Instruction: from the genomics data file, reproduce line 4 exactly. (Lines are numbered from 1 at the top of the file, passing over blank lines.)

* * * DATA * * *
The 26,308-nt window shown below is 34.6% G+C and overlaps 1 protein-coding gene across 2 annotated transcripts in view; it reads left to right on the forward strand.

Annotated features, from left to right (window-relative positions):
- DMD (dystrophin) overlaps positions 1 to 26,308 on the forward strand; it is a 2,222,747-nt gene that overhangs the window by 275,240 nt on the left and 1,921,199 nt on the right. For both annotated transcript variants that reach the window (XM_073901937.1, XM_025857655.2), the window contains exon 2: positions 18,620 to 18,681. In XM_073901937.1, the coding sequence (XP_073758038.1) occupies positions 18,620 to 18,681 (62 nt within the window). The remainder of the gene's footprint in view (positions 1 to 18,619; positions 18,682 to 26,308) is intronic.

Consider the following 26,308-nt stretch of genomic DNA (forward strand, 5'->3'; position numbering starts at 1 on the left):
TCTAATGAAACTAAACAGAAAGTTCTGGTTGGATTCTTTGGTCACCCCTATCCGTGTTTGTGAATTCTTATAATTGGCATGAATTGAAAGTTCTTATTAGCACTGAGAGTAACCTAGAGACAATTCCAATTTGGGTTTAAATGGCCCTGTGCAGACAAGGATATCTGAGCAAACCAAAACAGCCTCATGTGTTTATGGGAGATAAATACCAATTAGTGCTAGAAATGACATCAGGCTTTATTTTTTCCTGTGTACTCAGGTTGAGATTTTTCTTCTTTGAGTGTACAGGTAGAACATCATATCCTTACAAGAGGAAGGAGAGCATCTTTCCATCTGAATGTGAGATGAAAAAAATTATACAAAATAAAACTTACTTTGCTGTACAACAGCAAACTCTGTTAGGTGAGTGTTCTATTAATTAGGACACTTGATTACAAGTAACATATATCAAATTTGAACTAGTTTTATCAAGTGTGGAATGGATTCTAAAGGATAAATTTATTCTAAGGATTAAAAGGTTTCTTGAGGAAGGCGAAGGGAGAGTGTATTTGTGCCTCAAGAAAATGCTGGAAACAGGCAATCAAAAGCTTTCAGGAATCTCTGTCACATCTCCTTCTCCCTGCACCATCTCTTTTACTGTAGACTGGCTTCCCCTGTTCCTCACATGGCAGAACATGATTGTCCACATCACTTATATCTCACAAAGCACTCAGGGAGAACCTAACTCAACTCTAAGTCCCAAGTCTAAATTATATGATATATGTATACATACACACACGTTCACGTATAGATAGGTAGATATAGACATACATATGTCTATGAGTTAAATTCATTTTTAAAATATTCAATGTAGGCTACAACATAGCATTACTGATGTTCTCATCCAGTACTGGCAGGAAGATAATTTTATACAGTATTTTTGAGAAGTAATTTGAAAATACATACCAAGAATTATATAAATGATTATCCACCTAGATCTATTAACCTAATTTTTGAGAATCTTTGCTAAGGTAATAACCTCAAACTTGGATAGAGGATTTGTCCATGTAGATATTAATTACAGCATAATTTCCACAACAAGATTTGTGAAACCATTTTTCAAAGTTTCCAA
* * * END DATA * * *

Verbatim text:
Consider the following 26,308-nt stretch of genomic DNA (forward strand, 5'->3'; position numbering starts at 1 on the left):